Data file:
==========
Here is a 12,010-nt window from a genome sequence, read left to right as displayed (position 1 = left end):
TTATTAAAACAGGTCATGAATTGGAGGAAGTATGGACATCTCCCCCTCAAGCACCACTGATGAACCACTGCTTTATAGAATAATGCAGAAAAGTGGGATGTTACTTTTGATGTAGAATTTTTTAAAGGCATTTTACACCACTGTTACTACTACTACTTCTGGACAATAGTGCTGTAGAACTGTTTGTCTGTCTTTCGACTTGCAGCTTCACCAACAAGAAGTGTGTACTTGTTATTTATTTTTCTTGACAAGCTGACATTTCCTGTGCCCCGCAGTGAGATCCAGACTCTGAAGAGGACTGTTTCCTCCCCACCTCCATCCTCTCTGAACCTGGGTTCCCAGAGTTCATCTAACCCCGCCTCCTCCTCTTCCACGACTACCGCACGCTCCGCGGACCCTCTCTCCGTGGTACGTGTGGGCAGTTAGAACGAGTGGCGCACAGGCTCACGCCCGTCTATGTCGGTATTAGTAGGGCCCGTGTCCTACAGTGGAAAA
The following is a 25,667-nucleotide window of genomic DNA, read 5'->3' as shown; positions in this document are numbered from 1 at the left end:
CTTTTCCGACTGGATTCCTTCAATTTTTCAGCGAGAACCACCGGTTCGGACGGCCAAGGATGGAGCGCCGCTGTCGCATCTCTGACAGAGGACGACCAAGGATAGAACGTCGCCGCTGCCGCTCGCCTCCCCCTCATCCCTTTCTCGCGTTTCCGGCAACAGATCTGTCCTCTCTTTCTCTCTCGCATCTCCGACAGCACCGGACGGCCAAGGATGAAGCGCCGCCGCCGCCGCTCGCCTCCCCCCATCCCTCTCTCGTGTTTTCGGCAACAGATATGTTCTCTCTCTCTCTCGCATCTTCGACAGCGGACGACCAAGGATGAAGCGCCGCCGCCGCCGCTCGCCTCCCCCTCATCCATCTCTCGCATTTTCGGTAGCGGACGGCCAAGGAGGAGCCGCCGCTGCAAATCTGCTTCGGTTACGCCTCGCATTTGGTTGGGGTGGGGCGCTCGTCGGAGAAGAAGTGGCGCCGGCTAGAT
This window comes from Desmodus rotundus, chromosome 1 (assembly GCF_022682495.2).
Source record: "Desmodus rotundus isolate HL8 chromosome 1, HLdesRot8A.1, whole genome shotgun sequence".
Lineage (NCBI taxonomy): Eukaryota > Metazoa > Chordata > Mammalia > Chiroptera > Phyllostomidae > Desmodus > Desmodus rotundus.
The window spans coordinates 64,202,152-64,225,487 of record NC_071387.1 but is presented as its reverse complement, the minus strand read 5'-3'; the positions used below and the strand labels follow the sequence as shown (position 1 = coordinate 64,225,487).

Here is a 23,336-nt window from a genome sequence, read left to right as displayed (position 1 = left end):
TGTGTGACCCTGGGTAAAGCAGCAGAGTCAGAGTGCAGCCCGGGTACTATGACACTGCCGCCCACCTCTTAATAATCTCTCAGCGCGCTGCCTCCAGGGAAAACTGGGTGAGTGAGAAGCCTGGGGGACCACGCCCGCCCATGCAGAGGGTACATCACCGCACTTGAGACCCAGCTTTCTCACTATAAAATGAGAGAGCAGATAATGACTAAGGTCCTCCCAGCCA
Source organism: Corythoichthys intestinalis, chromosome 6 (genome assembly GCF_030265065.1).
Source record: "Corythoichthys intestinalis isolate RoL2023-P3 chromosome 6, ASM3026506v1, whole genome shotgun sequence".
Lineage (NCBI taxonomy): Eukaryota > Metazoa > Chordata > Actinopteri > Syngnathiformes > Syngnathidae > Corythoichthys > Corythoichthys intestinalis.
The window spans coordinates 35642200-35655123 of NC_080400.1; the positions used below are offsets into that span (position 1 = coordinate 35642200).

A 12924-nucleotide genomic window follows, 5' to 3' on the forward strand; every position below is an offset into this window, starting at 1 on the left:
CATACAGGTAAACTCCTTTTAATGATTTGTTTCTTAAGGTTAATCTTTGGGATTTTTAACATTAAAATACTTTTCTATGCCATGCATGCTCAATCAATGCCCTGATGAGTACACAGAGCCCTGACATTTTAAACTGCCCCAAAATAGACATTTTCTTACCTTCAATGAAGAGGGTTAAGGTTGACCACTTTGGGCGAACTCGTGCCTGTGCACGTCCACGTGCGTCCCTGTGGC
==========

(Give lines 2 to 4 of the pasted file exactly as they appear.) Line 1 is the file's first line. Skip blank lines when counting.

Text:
TTATTAAAACAGGTCATGAATTGGAGGAAGTATGGACATCTCCCCCTCAAGCACCACTGATGAACCACTGCTTTATAGAATAATGCAGAAAAGTGGGATGTTACTTTTGATGTAGAATTTTTTAAAGGCATTTTACACCACTGTTACTACTACTACTTCTGGACAATAGTGCTGTAGAACTGTTTGTCTGTCTTTCGACTTGCAGCTTCACCAACAAGAAGTGTGTACTTGTTATTTATTTTTCTTGACAAGCTGACATTTCCTGTGCCCCGCAGTGAGATCCAGACTCTGAAGAGGACTGTTTCCTCCCCACCTCCATCCTCTCTGAACCTGGGTTCCCAGAGTTCATCTAACCCCGCCTCCTCCTCTTCCACGACTACCGCACGCTCCGCGGACCCTCTCTCCGTGGTACGTGTGGGCAGTTAGAACGAGTGGCGCACAGGCTCACGCCCGTCTATGTCGGTATTAGTAGGGCCCGTGTCCTACAGTGGAAAA
The following is a 25,667-nucleotide window of genomic DNA, read 5'->3' as shown; positions in this document are numbered from 1 at the left end:
CTTTTCCGACTGGATTCCTTCAATTTTTCAGCGAGAACCACCGGTTCGGACGGCCAAGGATGGAGCGCCGCTGTCGCATCTCTGACAGAGGACGACCAAGGATAGAACGTCGCCGCTGCCGCTCGCCTCCCCCTCATCCCTTTCTCGCGTTTCCGGCAACAGATCTGTCCTCTCTTTCTCTCTCGCATCTCCGACAGCACCGGACGGCCAAGGATGAAGCGCCGCCGCCGCCGCTCGCCTCCCCCCATCCCTCTCTCGTGTTTTCGGCAACAGATATGTTCTCTCTCTCTCTCGCATCTTCGACAGCGGACGACCAAGGATGAAGCGCCGCCGCCGCCGCTCGCCTCCCCCTCATCCATCTCTCGCATTTTCGGTAGCGGACGGCCAAGGAGGAGCCGCCGCTGCAAATCTGCTTCGGTTACGCCTCGCATTTGGTTGGGGTGGGGCGCTCGTCGGAGAAGAAGTGGCGCCGGCTAGAT